While Becky sleeps, Tom explores side passages with the aid of a kite line. He sees a candle on the other side of a pitfall and then sees Injun Joe holding it and retreats in terror. Not wanting to frighten Becky, he doesn’t tell her what he has seen, and he continues to explore other passages.
Tuesday night arrives, and Tom and Becky still have not been found. Only Judge Thatcher and a few companions continue searching the cave. Then, in the middle of the night, news arrives that the children have turned up, and St. Petersburg celebrates. The children are taken to the Thatcher house, where a weakened Tom describes their escape. The kite string ran out while he was exploring a gallery, and he was about to turn back when he saw a speck of daylight in the distance. He abandoned the string and crawled forward until he could push through a hole and see the Mississippi River. He then went back and found Becky, and from there, the two crawled out and went to the nearest house, five miles downstream from the cave.
Judge Thatcher and the last searchers learn that the children have been found. Tom and Becky are bedridden for most of the rest of the week. Tom goes to see the invalid Huck that Friday, but the Widow Douglas warns him to avoid any upsetting topics. Tom learns about Injun Joe’s attempt against the widow and also hears that Injun Joe’s companion was found drowned while trying to escape.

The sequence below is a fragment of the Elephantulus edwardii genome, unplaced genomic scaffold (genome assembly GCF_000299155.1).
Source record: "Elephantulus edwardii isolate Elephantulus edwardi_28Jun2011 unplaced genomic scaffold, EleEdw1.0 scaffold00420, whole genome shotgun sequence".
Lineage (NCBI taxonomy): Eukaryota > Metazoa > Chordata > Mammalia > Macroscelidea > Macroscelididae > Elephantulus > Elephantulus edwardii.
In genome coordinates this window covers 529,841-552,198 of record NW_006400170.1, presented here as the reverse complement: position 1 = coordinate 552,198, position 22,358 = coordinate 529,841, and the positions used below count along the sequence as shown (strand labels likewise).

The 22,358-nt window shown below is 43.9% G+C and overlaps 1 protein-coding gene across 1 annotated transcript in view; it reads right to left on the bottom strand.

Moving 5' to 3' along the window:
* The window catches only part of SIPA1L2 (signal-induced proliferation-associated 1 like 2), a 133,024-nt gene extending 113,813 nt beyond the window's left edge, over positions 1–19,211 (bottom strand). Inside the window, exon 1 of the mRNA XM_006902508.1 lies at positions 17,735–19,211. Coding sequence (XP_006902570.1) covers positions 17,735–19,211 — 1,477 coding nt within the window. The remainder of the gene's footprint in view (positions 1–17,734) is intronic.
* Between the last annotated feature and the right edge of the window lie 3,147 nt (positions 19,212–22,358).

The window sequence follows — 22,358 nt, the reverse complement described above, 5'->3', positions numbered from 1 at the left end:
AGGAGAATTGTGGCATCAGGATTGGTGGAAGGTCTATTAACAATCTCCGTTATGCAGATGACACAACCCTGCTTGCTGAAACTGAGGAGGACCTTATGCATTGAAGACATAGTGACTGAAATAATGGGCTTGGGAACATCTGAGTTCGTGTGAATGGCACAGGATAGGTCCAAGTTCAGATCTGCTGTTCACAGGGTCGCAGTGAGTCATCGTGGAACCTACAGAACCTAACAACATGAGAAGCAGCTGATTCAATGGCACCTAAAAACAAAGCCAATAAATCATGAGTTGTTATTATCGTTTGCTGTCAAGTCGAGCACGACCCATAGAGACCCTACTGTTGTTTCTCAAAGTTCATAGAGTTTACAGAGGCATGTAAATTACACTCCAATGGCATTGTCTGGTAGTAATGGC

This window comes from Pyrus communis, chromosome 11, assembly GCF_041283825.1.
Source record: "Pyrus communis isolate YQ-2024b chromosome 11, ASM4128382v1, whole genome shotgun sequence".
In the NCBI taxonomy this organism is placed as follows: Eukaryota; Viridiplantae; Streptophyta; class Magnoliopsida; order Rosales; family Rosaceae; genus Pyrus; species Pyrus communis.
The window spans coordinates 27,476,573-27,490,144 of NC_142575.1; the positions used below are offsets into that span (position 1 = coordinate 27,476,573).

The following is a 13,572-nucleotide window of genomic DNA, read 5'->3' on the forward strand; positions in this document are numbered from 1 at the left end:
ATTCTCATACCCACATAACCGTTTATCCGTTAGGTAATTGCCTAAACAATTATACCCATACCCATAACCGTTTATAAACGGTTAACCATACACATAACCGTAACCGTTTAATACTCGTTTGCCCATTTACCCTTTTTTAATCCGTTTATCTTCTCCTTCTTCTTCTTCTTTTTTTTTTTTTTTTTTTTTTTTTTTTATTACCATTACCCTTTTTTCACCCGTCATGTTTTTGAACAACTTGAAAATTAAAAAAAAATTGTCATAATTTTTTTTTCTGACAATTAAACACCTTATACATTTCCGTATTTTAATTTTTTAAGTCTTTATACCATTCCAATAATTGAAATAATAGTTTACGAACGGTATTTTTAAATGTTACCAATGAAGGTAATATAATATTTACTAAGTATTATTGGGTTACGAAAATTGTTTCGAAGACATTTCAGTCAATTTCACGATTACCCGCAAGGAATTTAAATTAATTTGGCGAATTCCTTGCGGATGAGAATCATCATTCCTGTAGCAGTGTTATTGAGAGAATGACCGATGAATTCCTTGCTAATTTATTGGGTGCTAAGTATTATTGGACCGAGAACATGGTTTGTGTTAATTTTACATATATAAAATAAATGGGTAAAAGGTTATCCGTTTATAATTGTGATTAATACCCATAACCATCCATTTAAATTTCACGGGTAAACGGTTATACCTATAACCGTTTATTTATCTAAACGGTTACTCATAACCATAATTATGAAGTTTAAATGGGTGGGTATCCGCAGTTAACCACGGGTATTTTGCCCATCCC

Two weeks after he finds his way out of the cave, Tom talks to Judge Thatcher and is told that the door of the cave has been shut and bolted from the outside to prevent anyone else from getting lost. Tom becomes horrified and tells the judge that Injun Joe remains in the caverns.
At the end of Chapter 29, the novel seems to be moving toward a final confrontation at the Widow Douglas’s house, but that resolution is thwarted when the Welshman chases off Injun Joe. Twain also removes Huck from the action by having him get sick. This temporary elimination of two main characters leaves the novel’s focus on Tom and Becky, lost in the cave. Twain narrates the episode of their entrapment with superb realism and suspense. We experience vividly their hunger and their fear, their swings between hope and despair.
We can view the cave scene as a miniature version of Tom’s entire journey toward maturity. Tom’s immaturity and his lack of foresight lead him and Becky to stay away from the others for too long and to forget to make marks on the walls so that they can find their way back to the entrance. Once they are lost, however, Tom rises to the occasion. He assumes responsibility for his mistakes, behaves generously toward Becky, and takes practical measures like saving candles and finding a spring to sit by once the candles are nearly gone. Tom takes the initiative to explore the side passages around the spring, while Becky, who is less rugged, sleeps or lies in a daze. Eventually, Tom’s persistence and continued resourcefulness lead him and Becky out of the cave. As Tom matures, his adaptability develops, along with his willingness to accept his own mistakes.